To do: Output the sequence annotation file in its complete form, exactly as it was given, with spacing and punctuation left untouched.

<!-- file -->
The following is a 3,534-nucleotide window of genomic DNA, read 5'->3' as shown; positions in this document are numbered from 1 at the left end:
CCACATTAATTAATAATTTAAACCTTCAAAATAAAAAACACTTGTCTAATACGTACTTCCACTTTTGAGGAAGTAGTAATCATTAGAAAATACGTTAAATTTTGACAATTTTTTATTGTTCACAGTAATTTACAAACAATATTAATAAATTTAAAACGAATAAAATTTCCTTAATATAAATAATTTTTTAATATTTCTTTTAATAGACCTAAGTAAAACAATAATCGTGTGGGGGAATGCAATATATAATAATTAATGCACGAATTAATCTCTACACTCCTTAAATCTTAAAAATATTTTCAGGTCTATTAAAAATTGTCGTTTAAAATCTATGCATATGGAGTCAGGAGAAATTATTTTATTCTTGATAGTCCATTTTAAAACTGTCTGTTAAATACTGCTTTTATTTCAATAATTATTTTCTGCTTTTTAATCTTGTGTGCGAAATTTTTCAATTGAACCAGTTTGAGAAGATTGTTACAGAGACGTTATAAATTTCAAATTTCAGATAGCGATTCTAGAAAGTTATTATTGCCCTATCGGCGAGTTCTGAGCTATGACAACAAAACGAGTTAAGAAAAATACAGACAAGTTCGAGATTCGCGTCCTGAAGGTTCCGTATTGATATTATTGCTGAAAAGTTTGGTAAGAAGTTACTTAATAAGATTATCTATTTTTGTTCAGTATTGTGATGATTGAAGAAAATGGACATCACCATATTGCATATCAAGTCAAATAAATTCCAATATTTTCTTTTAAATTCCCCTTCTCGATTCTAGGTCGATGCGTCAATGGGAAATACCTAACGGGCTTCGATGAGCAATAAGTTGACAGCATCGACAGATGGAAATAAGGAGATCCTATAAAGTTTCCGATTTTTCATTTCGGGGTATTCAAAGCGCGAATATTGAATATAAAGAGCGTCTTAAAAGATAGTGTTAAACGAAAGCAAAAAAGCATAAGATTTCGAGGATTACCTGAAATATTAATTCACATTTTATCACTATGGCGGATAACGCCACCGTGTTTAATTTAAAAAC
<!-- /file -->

The following is a 3,534-nucleotide window of genomic DNA, read 5'->3' as shown; positions in this document are numbered from 1 at the left end:
CCACATTAATTAATAATTTAAACCTTCAAAATAAAAAACACTTGTCTAATACGTACTTCCACTTTTGAGGAAGTAGTAATCATTAGAAAATACGTTAAATTTTGACAATTTTTTATTGTTCACAGTAATTTACAAACAATATTAATAAATTTAAAACGAATAAAATTTCCTTAATATAAATAATTTTTTAATATTTCTTTTAATAGACCTAAGTAAAACAATAATCGTGTGGGGGAATGCAATATATAATAATTAATGCACGAATTAATCTCTACACTCCTTAAATCTTAAAAATATTTTCAGGTCTATTAAAAATTGTCGTTTAAAATCTATGCATATGGAGTCAGGAGAAATTATTTTATTCTTGATAGTCCATTTTAAAACTGTCTGTTAAATACTGCTTTTATTTCAATAATTATTTTCTGCTTTTTAATCTTGTGTGCGAAATTTTTCAATTGAACCAGTTTGAGAAGATTGTTACAGAGACGTTATAAATTTCAAATTTCAGATAGCGATTCTAGAAAGTTATTATTGCCCTATCGGCGAGTTCTGAGCTATGACAACAAAACGAGTTAAGAAAAATACAGACAAGTTCGAGATTCGCGTCCTGAAGGTTCCGTATTGATATTATTGCTGAAAAGTTTGGTAAGAAGTTACTTAATAAGATTATCTATTTTTGTTCAGTATTGTGATGATTGAAGAAAATGGACATCACCATATTGCATATCAAGTCAAATAAATTCCAATATTTTCTTTTAAATTCCCCTTCTCGATTCTAGGTCGATGCGTCAATGGGAAATACCTAACGGGCTTCGATGAGCAATAAGTTGACAGCATCGACAGATGGAAATAAGGAGATCCTATAAAGTTTCCGATTTTTCATTTCGGGGTATTCAAAGCGCGAATATTGAATATAAAGAGCGTCTTAAAAGATAGTGTTAAACGAAAGCAAAAAAGCATAAGATTTCGAGGATTACCTGAAATATTAATTCACATTTTATCACTATGGCGGATAACGCCACCGTGTTTAATTTAAAAAC